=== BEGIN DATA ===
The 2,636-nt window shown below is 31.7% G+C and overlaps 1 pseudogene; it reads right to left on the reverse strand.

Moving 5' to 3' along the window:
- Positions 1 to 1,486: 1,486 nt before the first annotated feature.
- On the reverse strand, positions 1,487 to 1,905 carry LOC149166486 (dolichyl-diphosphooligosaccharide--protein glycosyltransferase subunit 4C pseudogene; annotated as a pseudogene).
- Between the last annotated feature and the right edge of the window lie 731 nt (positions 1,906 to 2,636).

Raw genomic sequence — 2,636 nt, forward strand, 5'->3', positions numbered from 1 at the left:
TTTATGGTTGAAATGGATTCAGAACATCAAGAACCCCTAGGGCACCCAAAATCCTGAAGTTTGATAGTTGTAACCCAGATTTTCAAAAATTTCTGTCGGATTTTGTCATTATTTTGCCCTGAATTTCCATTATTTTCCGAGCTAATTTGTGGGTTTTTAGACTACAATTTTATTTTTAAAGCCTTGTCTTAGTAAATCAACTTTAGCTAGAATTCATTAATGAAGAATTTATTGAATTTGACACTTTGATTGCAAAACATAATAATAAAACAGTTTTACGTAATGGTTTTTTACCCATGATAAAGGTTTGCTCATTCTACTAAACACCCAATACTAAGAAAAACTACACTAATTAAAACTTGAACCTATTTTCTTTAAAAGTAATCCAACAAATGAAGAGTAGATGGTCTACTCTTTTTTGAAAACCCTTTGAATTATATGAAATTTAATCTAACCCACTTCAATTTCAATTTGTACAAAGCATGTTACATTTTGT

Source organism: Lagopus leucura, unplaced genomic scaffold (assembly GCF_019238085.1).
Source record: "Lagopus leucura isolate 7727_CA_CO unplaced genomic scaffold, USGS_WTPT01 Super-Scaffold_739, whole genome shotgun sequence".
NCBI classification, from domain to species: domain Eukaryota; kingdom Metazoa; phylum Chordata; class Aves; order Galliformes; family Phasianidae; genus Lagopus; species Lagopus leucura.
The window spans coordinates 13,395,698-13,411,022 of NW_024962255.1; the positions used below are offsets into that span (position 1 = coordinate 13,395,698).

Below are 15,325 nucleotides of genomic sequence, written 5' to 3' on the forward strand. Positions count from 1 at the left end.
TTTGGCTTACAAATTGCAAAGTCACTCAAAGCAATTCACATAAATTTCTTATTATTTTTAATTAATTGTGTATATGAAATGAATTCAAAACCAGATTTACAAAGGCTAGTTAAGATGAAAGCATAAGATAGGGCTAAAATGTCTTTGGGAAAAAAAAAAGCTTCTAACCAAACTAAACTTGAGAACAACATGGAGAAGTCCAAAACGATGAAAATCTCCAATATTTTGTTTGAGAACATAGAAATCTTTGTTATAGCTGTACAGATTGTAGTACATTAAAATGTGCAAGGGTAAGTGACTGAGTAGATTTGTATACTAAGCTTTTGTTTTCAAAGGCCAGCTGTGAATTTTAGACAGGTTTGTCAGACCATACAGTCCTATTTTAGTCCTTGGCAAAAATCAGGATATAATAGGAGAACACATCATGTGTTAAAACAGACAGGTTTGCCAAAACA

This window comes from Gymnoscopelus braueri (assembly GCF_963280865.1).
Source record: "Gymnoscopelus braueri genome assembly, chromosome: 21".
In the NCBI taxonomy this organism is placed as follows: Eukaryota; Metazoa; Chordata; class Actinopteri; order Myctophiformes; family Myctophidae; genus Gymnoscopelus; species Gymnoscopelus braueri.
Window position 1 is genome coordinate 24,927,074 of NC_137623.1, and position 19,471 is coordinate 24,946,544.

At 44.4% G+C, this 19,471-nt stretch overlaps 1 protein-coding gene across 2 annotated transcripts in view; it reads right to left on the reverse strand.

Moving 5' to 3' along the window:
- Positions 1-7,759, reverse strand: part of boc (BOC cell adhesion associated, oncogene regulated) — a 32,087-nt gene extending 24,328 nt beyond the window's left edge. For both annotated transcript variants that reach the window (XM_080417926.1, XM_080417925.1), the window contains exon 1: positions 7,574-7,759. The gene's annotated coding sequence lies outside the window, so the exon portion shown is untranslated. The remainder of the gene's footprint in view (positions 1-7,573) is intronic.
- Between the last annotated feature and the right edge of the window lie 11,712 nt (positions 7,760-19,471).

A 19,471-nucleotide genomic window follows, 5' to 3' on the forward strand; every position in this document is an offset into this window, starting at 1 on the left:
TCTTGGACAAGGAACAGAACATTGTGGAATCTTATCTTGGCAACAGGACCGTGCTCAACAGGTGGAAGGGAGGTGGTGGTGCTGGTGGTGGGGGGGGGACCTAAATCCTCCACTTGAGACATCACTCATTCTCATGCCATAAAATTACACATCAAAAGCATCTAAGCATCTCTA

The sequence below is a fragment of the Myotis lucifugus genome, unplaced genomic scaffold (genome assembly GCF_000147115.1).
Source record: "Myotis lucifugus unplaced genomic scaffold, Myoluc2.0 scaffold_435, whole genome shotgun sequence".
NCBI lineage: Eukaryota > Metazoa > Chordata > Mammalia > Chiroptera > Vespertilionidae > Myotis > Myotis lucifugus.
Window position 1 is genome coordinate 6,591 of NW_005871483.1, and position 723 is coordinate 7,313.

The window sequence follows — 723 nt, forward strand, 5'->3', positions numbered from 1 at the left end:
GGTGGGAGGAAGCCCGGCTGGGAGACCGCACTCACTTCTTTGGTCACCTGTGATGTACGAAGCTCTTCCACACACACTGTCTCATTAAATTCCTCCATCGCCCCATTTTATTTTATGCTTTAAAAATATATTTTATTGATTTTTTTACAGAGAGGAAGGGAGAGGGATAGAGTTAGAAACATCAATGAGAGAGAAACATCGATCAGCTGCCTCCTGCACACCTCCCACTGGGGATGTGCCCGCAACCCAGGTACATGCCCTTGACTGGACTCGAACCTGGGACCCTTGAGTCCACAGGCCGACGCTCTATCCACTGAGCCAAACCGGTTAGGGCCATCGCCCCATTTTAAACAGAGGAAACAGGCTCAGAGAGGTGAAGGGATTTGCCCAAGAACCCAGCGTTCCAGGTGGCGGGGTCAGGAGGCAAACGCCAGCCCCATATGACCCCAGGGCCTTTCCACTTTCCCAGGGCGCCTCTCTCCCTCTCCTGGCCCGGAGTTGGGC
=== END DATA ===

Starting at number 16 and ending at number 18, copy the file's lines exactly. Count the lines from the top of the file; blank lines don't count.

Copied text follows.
In the NCBI taxonomy this organism is placed as follows: Eukaryota; Metazoa; Chordata; class Actinopteri; order Myctophiformes; family Myctophidae; genus Gymnoscopelus; species Gymnoscopelus braueri.
Window position 1 is genome coordinate 24,927,074 of NC_137623.1, and position 19,471 is coordinate 24,946,544.

At 44.4% G+C, this 19,471-nt stretch overlaps 1 protein-coding gene across 2 annotated transcripts in view; it reads right to left on the reverse strand.